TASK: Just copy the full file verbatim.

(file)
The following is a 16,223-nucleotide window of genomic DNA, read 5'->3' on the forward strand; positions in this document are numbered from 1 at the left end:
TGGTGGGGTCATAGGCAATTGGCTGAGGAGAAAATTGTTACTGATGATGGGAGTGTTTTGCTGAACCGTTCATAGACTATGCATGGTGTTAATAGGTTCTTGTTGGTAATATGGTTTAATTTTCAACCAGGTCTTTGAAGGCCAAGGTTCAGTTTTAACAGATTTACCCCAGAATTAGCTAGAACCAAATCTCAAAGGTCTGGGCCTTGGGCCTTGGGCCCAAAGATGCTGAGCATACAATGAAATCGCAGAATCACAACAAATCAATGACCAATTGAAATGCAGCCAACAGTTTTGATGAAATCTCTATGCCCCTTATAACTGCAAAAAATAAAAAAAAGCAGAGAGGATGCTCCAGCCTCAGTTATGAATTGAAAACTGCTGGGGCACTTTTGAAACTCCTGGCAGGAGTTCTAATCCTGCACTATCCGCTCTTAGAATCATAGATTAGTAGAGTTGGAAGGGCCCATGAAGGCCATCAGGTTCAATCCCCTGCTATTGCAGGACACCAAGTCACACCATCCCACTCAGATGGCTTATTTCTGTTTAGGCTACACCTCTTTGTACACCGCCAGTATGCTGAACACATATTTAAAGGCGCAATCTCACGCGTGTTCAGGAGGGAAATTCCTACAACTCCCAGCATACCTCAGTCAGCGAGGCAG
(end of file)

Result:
The following is a 16,223-nucleotide window of genomic DNA, read 5'->3' on the forward strand; positions in this document are numbered from 1 at the left end:
TGGTGGGGTCATAGGCAATTGGCTGAGGAGAAAATTGTTACTGATGATGGGAGTGTTTTGCTGAACCGTTCATAGACTATGCATGGTGTTAATAGGTTCTTGTTGGTAATATGGTTTAATTTTCAACCAGGTCTTTGAAGGCCAAGGTTCAGTTTTAACAGATTTACCCCAGAATTAGCTAGAACCAAATCTCAAAGGTCTGGGCCTTGGGCCTTGGGCCCAAAGATGCTGAGCATACAATGAAATCGCAGAATCACAACAAATCAATGACCAATTGAAATGCAGCCAACAGTTTTGATGAAATCTCTATGCCCCTTATAACTGCAAAAAATAAAAAAAAGCAGAGAGGATGCTCCAGCCTCAGTTATGAATTGAAAACTGCTGGGGCACTTTTGAAACTCCTGGCAGGAGTTCTAATCCTGCACTATCCGCTCTTAGAATCATAGATTAGTAGAGTTGGAAGGGCCCATGAAGGCCATCAGGTTCAATCCCCTGCTATTGCAGGACACCAAGTCACACCATCCCACTCAGATGGCTTATTTCTGTTTAGGCTACACCTCTTTGTACACCGCCAGTATGCTGAACACATATTTAAAGGCGCAATCTCACGCGTGTTCAGGAGGGAAATTCCTACAACTCCCAGCATACCTCAGTCAGCGAGGCAG